- Feb 1, 2019
- Reaction score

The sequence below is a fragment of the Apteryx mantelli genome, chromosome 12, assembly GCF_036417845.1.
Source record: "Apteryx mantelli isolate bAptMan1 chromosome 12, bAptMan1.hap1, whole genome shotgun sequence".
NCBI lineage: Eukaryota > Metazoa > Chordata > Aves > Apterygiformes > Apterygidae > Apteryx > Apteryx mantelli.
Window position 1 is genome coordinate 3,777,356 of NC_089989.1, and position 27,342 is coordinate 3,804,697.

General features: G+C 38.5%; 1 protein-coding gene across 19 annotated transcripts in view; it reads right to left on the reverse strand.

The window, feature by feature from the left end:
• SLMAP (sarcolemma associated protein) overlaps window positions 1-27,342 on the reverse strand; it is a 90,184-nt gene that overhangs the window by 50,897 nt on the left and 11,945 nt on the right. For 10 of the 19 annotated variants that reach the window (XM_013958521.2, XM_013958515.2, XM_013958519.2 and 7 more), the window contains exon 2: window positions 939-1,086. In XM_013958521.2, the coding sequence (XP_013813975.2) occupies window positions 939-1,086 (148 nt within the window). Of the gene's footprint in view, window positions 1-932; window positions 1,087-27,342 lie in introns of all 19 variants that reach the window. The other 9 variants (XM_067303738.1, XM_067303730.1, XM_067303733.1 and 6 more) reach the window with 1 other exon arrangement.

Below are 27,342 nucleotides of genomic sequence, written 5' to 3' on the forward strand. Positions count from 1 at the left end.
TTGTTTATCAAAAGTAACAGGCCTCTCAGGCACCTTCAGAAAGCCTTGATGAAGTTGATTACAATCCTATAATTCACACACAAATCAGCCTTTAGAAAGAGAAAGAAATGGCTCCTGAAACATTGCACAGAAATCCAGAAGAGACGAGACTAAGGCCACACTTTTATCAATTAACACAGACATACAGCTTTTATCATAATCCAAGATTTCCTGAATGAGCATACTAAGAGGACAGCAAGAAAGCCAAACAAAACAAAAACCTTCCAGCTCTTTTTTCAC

The cattleya parade continues with an original division of Rlc. George King 'Serendipity' AM/AOS (Rlc. Buttercup x C. Bob Betts) registered by G.A. King in 1970. Here is a link to it blooming earlier this year: LINK. William Livingston got the 82 point AM on this in 1975. How this only got an AM and not an FCC is beyond me. I grow in less-than-ideal conditions on a windowsill and it easily carries 3 massive, incredibly flat flowers with nearly overlapping petals, wide lateral sepals, and upright dorsals (sometimes). The color is nearly impossible to capture accurately, it is at once an odd gray-pink and a vibrant peach-apricot, and it looks like it's been dipped in diamond dust. This is one of those plants that everyone should grow, it grows vigorously and just loves to bloom - in a range of less-than-ideal conditions. It also has a wonderful rose-like fragrance that fills a room. One thing I find interesting is that this plant has been cloned on a massive scale for big box stores, and there is definitely a difference in the flower quality of original divisions and early/limited F1 cloning runs (I think Waldor had some recently) versus the massively scaled clones. The final photo is of 3 of my currently blooming cattleyas, all grown on the same south-facing windowsill. Left-right is Rlc. George King 'Serendipity' AM/AOS, C. Helen P. Dane AM/AOS, and C. Earl 'Imperialis' FCC/AOS. Both Rlc. George King and C. Earl have the famous C. Bow Bells as a grandparent, which I think nicely illustrates the impact C. Bow Bells had on cattleya breeding, and not just for the breeding of better whites, but other colors as well.